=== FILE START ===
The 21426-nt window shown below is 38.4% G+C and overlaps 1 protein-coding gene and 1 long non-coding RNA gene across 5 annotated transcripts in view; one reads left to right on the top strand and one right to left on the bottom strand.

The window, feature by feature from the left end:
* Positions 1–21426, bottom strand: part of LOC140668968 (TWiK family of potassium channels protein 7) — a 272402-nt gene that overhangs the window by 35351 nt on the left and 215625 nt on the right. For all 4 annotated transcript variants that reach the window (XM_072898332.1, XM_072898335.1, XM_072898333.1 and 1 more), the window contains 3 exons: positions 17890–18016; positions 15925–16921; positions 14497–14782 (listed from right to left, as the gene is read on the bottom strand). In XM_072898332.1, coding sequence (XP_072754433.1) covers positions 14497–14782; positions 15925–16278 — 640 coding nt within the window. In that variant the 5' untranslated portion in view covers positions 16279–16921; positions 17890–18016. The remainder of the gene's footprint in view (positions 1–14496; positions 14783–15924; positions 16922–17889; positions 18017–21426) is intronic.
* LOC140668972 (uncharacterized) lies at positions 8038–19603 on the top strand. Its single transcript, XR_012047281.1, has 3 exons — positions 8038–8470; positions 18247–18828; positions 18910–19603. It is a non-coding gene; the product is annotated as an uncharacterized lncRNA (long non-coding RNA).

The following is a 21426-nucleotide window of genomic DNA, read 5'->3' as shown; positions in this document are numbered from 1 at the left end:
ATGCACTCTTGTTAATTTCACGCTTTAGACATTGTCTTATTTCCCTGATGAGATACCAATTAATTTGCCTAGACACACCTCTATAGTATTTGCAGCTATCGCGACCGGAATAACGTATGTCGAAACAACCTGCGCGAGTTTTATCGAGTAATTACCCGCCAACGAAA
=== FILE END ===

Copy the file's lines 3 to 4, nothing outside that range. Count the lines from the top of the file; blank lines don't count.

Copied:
* Positions 1–21426, bottom strand: part of LOC140668968 (TWiK family of potassium channels protein 7) — a 272402-nt gene that overhangs the window by 35351 nt on the left and 215625 nt on the right. For all 4 annotated transcript variants that reach the window (XM_072898332.1, XM_072898335.1, XM_072898333.1 and 1 more), the window contains 3 exons: positions 17890–18016; positions 15925–16921; positions 14497–14782 (listed from right to left, as the gene is read on the bottom strand). In XM_072898332.1, coding sequence (XP_072754433.1) covers positions 14497–14782; positions 15925–16278 — 640 coding nt within the window. In that variant the 5' untranslated portion in view covers positions 16279–16921; positions 17890–18016. The remainder of the gene's footprint in view (positions 1–14496; positions 14783–15924; positions 16922–17889; positions 18017–21426) is intronic.
* LOC140668972 (uncharacterized) lies at positions 8038–19603 on the top strand. Its single transcript, XR_012047281.1, has 3 exons — positions 8038–8470; positions 18247–18828; positions 18910–19603. It is a non-coding gene; the product is annotated as an uncharacterized lncRNA (long non-coding RNA).